If you want to hear character-building stories, go no further than Kailyn Groves.

Groves, a senior agri-business major, remembers fondly the day her first horse arrived at the Escott Ranch. For 20 dollars, the blaze-faced sorrel gelding was theirs. His name when he arrived was Kaycee, which was the same as her younger sister. Groves would share this horse with three siblings in total, including sister Kaycee and brothers Hugh and Harland. 

Kaycee, whom they called Kaycee Boy, was a tough old steed, missing his left eye. Despite his limitations, the Groves children loved him fiercely. Admittedly, since this was Kailyn’s first ever encounter on her own with a horse, she was a bit scared of him. “I was pretty food motivated at that age. My mom said if I didn’t get on him and go, I wasn’t going to get lunch. So, I hopped on, and it was pretty much go, go, go from there,” Groves recalled. The same threat was used to entice Kailyn if she was ever thrown from her horse. “My aunt told me after I fell off and didn’t get back on, I wouldn’t get lunch, so I had to climb on and try again. That taught me always to get back up and get back on, regardless of what I was doing.” 

Kailyn Groves competing in Goat Tying. Groves is a champion in this field.

Kailyn Groves competing in Goat Tying. Groves is a champion in this field.

Kailyn was proud to take Kaycee Boy to the neighbors houses for branding. “I remember just sitting there on old Kaycee,” Kailyn reminisced. “I was proud of my horse.”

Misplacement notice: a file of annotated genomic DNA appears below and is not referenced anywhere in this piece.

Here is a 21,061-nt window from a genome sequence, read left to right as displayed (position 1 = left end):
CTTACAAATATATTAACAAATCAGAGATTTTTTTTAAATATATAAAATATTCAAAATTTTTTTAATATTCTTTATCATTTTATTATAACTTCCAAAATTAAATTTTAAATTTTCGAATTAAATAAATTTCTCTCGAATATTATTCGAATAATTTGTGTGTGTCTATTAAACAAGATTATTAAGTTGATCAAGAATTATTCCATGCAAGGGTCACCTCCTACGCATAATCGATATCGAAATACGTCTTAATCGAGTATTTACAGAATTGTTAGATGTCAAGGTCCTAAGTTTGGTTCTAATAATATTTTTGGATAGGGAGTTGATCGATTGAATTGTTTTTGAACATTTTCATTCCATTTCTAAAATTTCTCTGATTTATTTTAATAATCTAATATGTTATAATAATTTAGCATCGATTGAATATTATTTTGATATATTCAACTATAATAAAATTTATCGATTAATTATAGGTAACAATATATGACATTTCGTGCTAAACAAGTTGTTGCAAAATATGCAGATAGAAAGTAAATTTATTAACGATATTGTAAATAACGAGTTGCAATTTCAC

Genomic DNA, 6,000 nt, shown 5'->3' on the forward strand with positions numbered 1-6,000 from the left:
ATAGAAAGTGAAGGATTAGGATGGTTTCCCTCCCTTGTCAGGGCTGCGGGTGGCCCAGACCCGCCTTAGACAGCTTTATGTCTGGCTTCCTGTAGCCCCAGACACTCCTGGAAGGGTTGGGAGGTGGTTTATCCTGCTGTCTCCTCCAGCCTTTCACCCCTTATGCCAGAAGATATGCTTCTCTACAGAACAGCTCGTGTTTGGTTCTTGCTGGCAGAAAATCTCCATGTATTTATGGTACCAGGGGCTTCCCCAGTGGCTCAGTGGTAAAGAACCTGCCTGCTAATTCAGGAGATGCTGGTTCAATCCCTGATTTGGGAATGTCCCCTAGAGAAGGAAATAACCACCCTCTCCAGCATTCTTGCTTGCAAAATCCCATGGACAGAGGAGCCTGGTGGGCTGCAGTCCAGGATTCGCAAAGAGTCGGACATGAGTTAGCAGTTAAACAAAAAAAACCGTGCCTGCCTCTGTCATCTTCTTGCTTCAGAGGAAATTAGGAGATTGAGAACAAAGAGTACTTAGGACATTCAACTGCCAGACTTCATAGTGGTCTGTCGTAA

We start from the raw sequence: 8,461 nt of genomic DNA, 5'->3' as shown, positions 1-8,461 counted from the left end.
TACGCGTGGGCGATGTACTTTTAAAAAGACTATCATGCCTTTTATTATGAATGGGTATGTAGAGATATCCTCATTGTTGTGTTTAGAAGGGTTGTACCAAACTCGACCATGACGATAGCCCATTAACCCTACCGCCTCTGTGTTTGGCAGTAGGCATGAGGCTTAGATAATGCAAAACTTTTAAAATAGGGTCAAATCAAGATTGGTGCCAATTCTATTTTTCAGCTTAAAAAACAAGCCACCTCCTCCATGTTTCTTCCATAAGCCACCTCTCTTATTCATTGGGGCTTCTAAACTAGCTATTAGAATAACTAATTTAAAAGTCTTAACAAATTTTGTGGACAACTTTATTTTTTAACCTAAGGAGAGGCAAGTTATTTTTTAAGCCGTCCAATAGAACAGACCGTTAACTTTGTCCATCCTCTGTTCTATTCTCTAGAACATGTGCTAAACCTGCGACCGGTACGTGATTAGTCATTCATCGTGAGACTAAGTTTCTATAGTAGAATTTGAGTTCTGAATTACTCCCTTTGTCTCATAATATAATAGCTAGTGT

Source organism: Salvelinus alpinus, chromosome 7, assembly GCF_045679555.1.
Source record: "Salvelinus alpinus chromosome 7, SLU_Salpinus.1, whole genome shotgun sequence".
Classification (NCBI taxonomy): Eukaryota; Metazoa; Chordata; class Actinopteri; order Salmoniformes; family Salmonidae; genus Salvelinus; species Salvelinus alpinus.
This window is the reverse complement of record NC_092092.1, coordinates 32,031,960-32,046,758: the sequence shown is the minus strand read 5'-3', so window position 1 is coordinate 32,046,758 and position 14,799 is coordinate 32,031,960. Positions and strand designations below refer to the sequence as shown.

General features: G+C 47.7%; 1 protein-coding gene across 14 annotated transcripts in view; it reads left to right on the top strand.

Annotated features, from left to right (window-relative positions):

After getting used to riding, which occurred in pretty short order, Groves would start her rodeo career. Kaycee would be a trustworthy companion and teacher, as Kailyn tried her hand at Barrel Racing, Pop Race, Crepe Paper Race, and the Keyhole Race. The arena education she received would launch something great for Kailyn- an impressive career with a high school state championship in Cutting and impressive college performances in Barrel Racing, Breakaway Roping, and Goat Tying. 

When not in the arena, Groves and her siblings would visit Kaycee Boy in the pasture on the way to their grandparent’s house. Having him close to their backyard provided them access to play with him whenever they wanted, something the Groves children did often. 

After about a year at the Escott Ranch, Kaycee would pass away in the pasture where the kids visited him often. “We only had him a year, but honestly, it felt like we had him forever because we did so much with him in such a little amount of time.” 

Hugh, Harland, Kailyn, and Kaycee Groves on Kaycee Boy

Hugh, Harland, Kailyn, and Kaycee Groves on Kaycee Boy

A few years after Kaycee was gone, each Groves kid would eventually get a horse of their own. They would develop a passion for rodeo that each felt likely stemmed from those early experiences with Kaycee Boy.

This story is posted as it appears in the Heart River Voice (February 2024  |  Vol. 6, No. 2  |  p.7)

To view this column online, please click here.